Saturday, 25 August 2012

Problems with the Present System of Noble Proofs in the SMOM

There are several problems that have arisen in the present, largely republican era. The first is that the nobility is frozen in size in almost all of Europe, with a cut off date between 1870 (in France, or as some argue, 1789) and 1918 (most of the rest of Europe). Italy’s nobiliary jurisdiction ended in 1946 although her former king continued to confer and confirm titles and nobility from the 1960s until his death in 1983. Belgium is the only country which has consistently conferred membership in the untitled and titled nobility. The United Kingdom confers life titles, but these are largely political honours; the heralds may affirm what they claim is gentility through the grant or confirmation of arms. Nobility ceased to be conferred in the Americas at the end of the colonial period, although Brazil maintained a system of titled nobility until the end of the Empire in 1883 (most Brazilian titles were only granted for life however). The nobility in Japan was abolished by the post-war constitution of 1946. Since conferrals of nobility have ceased, the number of (genuine) noble families has steadily declined, and will continue to do so. The genuine nobility, therefore, is rapidly diminishing as a percentage of the overall population.

There are many families which have risen to prominence in the modern era and that for several generations have provided notable figures in politics, the military, law, academia and business but which have never been (and never will be) ennobled, although they would probably have been the beneficiary of a grant of nobility during their national monarchies. Such families may often be discouraged from joining the Order of Malta because their eminence in society cannot be recognised by the Order and because in those Associations which restrict offices to nobles, they cannot serve in any official capacity.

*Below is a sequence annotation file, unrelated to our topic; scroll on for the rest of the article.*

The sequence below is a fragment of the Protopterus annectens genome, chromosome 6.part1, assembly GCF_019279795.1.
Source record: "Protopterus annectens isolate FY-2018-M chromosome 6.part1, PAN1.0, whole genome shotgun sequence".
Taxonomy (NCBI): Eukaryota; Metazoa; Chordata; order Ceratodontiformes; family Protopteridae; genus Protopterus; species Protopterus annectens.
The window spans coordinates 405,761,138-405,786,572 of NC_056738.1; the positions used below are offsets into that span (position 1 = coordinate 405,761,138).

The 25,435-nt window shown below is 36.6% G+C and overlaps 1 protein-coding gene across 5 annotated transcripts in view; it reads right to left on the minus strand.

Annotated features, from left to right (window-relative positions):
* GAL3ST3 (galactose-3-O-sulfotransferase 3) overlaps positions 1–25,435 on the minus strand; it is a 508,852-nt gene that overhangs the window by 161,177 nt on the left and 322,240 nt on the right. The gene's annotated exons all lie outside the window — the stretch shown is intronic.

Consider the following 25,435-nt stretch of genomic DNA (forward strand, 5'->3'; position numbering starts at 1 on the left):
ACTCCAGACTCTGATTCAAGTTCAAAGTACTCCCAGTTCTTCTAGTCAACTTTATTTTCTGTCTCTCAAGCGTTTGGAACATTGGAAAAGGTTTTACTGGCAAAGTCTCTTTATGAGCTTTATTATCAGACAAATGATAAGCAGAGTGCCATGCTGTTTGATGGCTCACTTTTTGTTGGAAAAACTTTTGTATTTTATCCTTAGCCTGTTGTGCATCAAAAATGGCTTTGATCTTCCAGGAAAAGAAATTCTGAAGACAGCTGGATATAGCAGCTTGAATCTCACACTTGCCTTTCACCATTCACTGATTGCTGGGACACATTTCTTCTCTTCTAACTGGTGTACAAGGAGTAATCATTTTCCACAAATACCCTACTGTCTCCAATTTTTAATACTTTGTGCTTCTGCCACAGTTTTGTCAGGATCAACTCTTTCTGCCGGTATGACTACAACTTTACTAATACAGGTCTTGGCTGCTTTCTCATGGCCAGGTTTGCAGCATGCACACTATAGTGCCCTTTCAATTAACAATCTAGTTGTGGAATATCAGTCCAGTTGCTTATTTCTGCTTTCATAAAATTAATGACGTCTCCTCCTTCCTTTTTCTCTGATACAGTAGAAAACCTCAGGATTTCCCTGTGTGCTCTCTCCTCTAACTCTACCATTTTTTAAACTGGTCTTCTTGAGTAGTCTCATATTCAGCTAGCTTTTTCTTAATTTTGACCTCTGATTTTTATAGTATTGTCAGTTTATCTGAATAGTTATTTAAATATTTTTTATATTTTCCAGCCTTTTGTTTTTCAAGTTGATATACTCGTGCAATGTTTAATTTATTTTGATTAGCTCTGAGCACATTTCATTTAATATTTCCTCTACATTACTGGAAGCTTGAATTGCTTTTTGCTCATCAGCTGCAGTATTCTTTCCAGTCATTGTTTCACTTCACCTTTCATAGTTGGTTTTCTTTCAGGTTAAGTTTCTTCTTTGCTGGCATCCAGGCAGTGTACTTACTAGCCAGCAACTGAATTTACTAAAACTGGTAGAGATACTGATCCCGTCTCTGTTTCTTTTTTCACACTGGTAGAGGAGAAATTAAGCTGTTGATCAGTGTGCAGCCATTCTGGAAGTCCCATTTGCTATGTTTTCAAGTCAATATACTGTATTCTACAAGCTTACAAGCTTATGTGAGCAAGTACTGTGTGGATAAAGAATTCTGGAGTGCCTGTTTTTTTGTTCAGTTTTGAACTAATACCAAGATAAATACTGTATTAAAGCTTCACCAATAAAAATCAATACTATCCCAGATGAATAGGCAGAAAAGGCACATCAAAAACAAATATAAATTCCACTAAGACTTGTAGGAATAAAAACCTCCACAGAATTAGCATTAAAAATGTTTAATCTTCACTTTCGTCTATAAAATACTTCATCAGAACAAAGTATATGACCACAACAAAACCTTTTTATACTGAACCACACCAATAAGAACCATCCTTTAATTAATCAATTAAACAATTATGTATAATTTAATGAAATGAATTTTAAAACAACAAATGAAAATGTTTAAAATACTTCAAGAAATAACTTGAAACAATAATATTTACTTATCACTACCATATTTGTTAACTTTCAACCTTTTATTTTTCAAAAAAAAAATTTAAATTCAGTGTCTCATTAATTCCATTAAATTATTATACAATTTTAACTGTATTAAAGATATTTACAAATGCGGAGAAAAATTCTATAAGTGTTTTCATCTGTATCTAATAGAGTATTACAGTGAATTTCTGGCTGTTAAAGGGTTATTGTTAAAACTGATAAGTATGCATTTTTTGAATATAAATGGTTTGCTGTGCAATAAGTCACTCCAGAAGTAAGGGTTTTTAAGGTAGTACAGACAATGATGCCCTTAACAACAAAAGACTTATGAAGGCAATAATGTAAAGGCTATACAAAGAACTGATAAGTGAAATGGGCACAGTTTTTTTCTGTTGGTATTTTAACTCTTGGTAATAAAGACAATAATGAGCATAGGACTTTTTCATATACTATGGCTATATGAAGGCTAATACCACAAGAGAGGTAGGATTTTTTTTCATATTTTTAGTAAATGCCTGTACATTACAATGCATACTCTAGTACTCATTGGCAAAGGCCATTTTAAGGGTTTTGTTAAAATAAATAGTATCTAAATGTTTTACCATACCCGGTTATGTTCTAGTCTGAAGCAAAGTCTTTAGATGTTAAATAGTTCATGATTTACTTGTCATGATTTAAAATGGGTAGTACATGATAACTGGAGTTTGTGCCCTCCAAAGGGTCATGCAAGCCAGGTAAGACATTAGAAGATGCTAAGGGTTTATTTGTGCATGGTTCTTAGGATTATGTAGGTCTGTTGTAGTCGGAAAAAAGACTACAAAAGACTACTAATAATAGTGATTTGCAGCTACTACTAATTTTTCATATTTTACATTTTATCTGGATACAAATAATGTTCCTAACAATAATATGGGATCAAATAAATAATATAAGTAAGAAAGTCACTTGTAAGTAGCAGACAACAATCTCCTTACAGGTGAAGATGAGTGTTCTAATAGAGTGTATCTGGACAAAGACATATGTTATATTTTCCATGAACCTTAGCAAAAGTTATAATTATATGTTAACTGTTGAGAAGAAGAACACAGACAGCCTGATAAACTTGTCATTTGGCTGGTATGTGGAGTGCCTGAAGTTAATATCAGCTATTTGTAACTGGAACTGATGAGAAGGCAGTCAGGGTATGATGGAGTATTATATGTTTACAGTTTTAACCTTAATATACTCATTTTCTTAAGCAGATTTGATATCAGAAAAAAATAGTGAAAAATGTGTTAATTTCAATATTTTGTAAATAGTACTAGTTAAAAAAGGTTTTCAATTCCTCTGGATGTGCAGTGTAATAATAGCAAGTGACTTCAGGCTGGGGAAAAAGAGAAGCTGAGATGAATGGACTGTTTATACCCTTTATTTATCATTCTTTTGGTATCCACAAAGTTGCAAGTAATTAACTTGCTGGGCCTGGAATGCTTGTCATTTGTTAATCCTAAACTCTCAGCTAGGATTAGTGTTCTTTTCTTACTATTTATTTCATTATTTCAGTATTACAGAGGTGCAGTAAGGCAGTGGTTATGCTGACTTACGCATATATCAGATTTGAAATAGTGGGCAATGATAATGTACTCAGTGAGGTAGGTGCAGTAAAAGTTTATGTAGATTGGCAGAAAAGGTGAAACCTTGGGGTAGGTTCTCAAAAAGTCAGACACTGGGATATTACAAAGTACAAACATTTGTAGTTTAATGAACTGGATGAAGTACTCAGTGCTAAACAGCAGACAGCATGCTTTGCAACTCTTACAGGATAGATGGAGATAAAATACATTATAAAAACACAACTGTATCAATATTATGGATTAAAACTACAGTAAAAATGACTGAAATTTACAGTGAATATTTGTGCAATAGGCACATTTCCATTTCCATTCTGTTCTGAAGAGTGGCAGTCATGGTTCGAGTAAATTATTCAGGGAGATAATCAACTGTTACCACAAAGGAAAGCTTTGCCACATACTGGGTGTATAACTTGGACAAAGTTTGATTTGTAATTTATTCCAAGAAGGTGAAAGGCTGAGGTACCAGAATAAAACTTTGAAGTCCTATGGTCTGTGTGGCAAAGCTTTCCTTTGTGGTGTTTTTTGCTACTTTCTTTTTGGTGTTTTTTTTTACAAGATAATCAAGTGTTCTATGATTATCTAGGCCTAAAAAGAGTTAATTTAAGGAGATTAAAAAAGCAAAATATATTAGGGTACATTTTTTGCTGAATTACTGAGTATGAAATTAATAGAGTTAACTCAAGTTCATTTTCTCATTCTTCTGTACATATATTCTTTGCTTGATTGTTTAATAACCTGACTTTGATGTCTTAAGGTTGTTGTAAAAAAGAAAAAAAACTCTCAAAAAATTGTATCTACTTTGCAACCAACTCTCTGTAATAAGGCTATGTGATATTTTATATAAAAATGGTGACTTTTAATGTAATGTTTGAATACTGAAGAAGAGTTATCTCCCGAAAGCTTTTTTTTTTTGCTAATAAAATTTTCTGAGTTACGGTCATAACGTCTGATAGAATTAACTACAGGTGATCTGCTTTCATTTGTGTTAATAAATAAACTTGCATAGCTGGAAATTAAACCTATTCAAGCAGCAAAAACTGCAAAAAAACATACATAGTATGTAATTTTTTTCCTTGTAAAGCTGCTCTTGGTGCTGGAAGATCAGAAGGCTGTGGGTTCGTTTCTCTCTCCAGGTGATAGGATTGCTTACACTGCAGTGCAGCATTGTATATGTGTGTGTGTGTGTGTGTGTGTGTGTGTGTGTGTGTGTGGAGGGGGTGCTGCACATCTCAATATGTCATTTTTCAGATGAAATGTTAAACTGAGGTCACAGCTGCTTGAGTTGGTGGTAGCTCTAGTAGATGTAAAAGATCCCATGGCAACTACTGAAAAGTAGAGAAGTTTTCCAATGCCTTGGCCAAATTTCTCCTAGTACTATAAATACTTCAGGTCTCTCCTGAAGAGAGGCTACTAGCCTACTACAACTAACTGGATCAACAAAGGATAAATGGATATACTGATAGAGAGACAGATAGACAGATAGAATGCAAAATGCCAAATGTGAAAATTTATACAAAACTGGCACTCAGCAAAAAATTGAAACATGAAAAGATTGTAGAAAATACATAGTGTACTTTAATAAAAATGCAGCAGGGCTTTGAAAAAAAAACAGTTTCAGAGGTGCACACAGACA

The New World countries in which there are associations of the Order, however, have in most cases never had national nobilities or, if they did, it was closely associated with the former colonial power. Thus adjudging qualifications for the higher classes of Honour or Grace and Devotion on the basis of a family’s colonial links may not be widely supported unless there is some means for those families who achieved their status subsequently to independence to be advanced. Furthermore, the representatives of European noble families who settled in the New World may not have any particular standing among the elites of the country in which they now live. There is only the slender argument of European historical links to justify admitting a recent immigrant whose family is of ancient nobility in a New World national association into the noble grades – and such a policy may well contribute to the hostility towards the concept of noble proofs held by the leadership of some of these associations.

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